Ancient people brushed their teeth as early as 5-3 millennium BC. e. They chewed tree resin and beeswax to clean their mouths. Later, salt, charcoal, plant fragments and resin were used for these purposes.
In ancient Egypt, the first toothbrush appeared, which the Egyptians still use today. This is a thin branch of the miswak (sivak) tree, from which the upper bark was removed, soaked and then used as a brush.
In the same ancient Egypt, tooth powder was first created – it included crushed particles of frankincense, myrrh, mastic, raisins and ram’s horn. There was also a recipe for a powder from the ground insides of a bull, myrrh, crushed pumice, eggshells. However, due to the large amount of abrasive substances, such powders damaged tooth enamel.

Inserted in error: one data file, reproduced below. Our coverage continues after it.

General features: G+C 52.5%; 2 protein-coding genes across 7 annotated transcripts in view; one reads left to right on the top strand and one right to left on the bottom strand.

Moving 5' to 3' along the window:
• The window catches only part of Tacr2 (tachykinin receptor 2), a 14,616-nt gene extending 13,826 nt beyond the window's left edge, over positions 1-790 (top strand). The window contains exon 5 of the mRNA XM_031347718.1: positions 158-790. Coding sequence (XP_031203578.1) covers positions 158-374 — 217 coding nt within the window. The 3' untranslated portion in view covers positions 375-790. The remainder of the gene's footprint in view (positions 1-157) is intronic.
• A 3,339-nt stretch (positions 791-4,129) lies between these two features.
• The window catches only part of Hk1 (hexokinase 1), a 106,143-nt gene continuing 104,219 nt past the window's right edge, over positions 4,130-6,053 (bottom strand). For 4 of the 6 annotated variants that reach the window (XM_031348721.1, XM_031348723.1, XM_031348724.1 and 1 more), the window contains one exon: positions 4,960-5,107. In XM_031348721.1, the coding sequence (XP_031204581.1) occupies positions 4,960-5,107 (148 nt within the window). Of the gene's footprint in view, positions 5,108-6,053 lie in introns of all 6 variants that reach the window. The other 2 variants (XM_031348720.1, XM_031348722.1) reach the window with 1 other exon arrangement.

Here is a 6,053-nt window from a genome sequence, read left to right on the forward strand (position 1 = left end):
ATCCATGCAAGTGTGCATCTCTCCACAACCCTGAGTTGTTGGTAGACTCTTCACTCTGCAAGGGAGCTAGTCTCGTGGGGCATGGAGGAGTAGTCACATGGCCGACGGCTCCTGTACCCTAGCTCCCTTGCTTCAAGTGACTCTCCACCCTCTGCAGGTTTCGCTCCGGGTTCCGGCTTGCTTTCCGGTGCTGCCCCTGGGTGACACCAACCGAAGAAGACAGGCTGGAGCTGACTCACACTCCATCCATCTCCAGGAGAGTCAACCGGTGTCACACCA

Hippocrates was the first doctor to declare the need to brush your teeth. He also described dental diseases and methods of their treatment. The ancient Greeks back in the 1500s BC. e. used a toothpaste made from pumice, talc, crushed coral and iron oxide.
Also, the Greeks were one of the first to come up with the idea of installing lead fillings and using wine and sea water to disinfect the oral cavity.